We brought in a Deputy from South Africa ... she has failed miserably and has proven herself to be vindictive, prone to emotional outbursts, difficult to work with and isolated. Ministry staff live in fear of her. If we decentralize this Ministry does that mean we get 5 more Ms DuToit's or can we divide her salary to the most needy, given her new found redundancy?

Time to launch a massive investigation of this long flawed Ministry before it, yet again, becomes a flogging boy of Liberal budget imperatives and cutbacks and, we are once again mired by investigations of individual tragedy when the real culprit is chronic underfunding, flawed leadership and negligent systemic neglect.


Whew ... I do feel better ...


It seems to have become the modus operandi in government social and health programs these days to hire folks from outside Canada to come in and restructure these services. My personal experience in these environments is that nothing but rubble left in their wake and that it felt somewhat similar to what First Peoples must have felt under colonialism. I fear the results will be the same.

Good one Jim. I think it's time the Minister made a vision statement, just one of those special order or whathaveyou speeches on Monday. Make sure to drop in the word or a variant of the word "libertarian" so we all get how far that's going to go.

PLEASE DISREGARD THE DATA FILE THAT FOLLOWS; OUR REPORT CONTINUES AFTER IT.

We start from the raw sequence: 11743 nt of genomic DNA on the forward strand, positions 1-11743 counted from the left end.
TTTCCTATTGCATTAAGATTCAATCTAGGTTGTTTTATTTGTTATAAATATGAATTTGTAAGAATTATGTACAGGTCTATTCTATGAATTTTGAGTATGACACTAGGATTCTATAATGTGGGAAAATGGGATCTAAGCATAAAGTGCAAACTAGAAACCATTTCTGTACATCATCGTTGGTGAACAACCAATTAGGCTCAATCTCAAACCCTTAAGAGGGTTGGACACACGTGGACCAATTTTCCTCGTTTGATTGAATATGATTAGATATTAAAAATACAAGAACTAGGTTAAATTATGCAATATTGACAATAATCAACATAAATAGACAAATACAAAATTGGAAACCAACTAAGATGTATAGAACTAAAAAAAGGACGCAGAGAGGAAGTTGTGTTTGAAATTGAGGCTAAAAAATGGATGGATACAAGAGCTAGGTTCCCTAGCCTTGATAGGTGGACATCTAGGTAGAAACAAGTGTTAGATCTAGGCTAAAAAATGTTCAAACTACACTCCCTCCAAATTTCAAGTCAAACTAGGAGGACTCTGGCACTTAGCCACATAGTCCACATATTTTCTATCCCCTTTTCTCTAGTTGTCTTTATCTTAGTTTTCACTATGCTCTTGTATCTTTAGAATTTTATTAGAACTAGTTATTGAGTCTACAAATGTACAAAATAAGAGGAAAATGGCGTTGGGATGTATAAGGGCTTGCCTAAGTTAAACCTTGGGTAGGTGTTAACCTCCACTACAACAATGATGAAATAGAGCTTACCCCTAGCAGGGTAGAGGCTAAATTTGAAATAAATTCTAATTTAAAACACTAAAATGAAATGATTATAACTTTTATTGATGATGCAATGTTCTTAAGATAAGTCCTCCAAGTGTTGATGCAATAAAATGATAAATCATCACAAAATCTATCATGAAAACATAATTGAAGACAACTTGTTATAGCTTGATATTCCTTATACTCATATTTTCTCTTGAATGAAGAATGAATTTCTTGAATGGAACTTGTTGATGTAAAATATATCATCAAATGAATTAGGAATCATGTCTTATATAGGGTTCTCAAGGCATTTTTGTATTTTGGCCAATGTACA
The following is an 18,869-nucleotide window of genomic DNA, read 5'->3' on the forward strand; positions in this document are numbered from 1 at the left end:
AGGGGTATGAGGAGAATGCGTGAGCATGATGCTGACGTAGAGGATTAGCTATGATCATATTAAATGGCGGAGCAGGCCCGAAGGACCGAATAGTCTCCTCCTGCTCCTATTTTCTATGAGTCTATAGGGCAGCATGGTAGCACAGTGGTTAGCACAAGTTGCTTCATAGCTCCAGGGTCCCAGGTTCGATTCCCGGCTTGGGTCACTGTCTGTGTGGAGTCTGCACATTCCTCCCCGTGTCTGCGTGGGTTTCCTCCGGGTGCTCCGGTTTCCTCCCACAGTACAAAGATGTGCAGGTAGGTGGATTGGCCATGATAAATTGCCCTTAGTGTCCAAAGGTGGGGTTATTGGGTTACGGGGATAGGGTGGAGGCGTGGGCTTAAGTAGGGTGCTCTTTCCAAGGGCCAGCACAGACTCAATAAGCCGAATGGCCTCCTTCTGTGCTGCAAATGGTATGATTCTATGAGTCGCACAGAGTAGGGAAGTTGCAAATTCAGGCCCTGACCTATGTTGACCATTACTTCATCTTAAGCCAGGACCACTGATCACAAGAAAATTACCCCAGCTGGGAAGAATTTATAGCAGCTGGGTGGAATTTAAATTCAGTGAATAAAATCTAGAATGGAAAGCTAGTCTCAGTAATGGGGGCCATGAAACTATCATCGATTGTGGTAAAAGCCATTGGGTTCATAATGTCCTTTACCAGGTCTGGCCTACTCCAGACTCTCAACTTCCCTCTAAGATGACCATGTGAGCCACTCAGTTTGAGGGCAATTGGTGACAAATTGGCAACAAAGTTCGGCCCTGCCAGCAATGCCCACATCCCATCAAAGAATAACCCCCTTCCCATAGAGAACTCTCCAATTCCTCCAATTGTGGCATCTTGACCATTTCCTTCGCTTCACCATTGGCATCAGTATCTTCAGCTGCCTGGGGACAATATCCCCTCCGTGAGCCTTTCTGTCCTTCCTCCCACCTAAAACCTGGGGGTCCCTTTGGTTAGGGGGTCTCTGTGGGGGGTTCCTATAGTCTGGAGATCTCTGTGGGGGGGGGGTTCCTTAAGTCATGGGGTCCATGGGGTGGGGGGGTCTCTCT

After all, she's on YouTube what 40-something times now? Obviously she can inspire the masses and communicate.

The sad irony is that the shift of kids with special needs back to MCFD (from CLBC) and the accompanying move back to regionalization takes the BC Liberals full circle - right back to where they started in 2001. After being elected on a promise to stop the endless restructuring, the head of their 2001 Core Review (Premier Campbell) said they needed to do just that, condemning everyone to spend the next decade & to waste tens of millions of dollars going round and round the restructuring circle.

Dana raises some excellent points, though I'm afraid the abstract nature will make it hard for many people to grasp how important they are to resolving the MCFD problem.

Under-resourcing means the Ministry's statutory child protection mandate is focussed almost entirely on crisis intervention - rescuing kids from unsafe homes where the parents are the problem.

The other part of the mandate (special needs, ECD, child care, IDP) etc is consistent with what child protection should be, if it were 100% proactive, preventative and successful. So it would make sense to meld them if you were dealing with an ideal situation - which is far from true & unlikely to change anytime soon.

So in our less-than-ideal world, you will now have the same under-resourced social worker tasked with the statutory obligation to rescue kids from unsafe situations and trying to juggle that with the *desire* (not statutory) to provide early intervention, preventative supports etc. to both populations. What do we expect is going to happen to ECD, child care and special needs services in this context? The same as happens on the child protection side - an increased shift to crisis management vs. early intervention.